Cleaning a small engine carburetor usually gets done as part of a carburetor rebuild, but there are a number of reasons why cleaning a carburetor without rebuilding it is also a good idea for tool owners.
Properly cleaning a 2-cycle engine carburetor means completely disassembling and reassembling the unit.
We explain the steps to disassemble and reassemble an example 2-cycle engine carburetor below, and we also explain the correct way to clean a carburetor while it's still disassembled.
Carburetor Disassembly Steps
This carburetor disassembly, cleaning, and rebuild demonstration is performed on a carburetor from a Ryobi 2-cycle grass trimmer. Steps for other carburetor cleanings will be similar to these.
Tip! Carburetors have many small parts. Keep carburetor parts organized in the order that they are removed (like in rows) to make reassembly fast and accurate.
Step 1: Remove the Bottom Plate
Unscrew the two screws that affix the lower cover plate to the carburetor body.The bottom plate is held on by four screws for some carburetor models.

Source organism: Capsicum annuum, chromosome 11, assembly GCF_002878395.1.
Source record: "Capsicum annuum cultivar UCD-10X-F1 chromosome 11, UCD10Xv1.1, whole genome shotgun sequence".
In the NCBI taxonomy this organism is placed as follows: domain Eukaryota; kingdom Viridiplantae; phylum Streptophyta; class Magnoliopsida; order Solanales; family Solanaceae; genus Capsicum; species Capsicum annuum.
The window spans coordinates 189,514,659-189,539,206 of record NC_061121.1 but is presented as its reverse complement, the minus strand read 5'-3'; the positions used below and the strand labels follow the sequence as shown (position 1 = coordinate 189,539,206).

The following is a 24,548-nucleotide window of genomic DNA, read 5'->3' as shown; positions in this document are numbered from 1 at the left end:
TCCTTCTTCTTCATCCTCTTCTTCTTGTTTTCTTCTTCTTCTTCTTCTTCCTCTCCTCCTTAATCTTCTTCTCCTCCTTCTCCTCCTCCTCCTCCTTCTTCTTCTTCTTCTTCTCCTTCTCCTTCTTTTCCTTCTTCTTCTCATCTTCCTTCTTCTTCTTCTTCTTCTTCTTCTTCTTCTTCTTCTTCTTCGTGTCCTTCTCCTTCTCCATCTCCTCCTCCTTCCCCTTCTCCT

Step 2: Remove the Diaphragm and Diaphragm Gasket--Separate Them if Needed.
The diaphragm gasket will often stick to the diaphragm when removing it from the carburetor body. If the diaphragm and diaphragm gasket are stuck together, they must be carefully separated from one another to be cleaned later.
Step 3: Remove the Needle Valve Mechanism
It will be visible in the body of the carburetor after the diaphragm is removed.
The needle valve mechanism is held into place by a retaining screw.
Unscrew the needle valve retaining screw to release the mechanism from the body of the carburetor.
Make sure to hold the spring-loaded mechanism in place as you remove the screw. This will stop the valve parts from flying across the workbench.